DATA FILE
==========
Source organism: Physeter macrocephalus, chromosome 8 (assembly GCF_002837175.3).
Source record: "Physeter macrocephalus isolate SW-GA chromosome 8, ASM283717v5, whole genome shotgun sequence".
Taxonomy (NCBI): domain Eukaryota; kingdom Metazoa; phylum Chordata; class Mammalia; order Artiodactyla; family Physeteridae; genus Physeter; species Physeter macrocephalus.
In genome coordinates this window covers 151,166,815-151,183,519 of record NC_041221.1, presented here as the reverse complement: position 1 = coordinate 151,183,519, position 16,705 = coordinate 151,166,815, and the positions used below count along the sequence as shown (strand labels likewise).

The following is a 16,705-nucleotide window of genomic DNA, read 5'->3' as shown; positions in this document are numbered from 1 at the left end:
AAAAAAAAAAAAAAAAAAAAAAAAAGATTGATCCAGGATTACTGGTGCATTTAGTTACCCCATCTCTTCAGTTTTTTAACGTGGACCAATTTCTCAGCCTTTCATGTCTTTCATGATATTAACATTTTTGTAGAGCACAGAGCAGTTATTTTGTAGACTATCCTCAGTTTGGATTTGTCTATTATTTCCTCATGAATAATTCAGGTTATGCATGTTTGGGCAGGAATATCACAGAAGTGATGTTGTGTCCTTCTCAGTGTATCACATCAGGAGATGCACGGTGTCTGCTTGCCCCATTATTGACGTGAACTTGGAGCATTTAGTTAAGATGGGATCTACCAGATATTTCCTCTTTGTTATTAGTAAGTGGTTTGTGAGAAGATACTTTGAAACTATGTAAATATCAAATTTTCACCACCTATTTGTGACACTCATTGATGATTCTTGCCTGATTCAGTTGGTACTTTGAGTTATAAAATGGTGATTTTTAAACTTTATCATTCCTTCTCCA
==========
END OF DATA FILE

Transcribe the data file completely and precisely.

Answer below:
Source organism: Physeter macrocephalus, chromosome 8 (assembly GCF_002837175.3).
Source record: "Physeter macrocephalus isolate SW-GA chromosome 8, ASM283717v5, whole genome shotgun sequence".
Taxonomy (NCBI): domain Eukaryota; kingdom Metazoa; phylum Chordata; class Mammalia; order Artiodactyla; family Physeteridae; genus Physeter; species Physeter macrocephalus.
In genome coordinates this window covers 151,166,815-151,183,519 of record NC_041221.1, presented here as the reverse complement: position 1 = coordinate 151,183,519, position 16,705 = coordinate 151,166,815, and the positions used below count along the sequence as shown (strand labels likewise).

The following is a 16,705-nucleotide window of genomic DNA, read 5'->3' as shown; positions in this document are numbered from 1 at the left end:
AAAAAAAAAAAAAAAAAAAAAAAAAGATTGATCCAGGATTACTGGTGCATTTAGTTACCCCATCTCTTCAGTTTTTTAACGTGGACCAATTTCTCAGCCTTTCATGTCTTTCATGATATTAACATTTTTGTAGAGCACAGAGCAGTTATTTTGTAGACTATCCTCAGTTTGGATTTGTCTATTATTTCCTCATGAATAATTCAGGTTATGCATGTTTGGGCAGGAATATCACAGAAGTGATGTTGTGTCCTTCTCAGTGTATCACATCAGGAGATGCACGGTGTCTGCTTGCCCCATTATTGACGTGAACTTGGAGCATTTAGTTAAGATGGGATCTACCAGATATTTCCTCTTTGTTATTAGTAAGTGGTTTGTGAGAAGATACTTTGAAACTATGTAAATATCAAATTTTCACCACCTATTTGTGACACTCATTGATGATTCTTGCCTGATTCAGTTGGTACTTTGAGTTATAAAATGGTGATTTTTAAACTTTATCATTCCTTCTCCA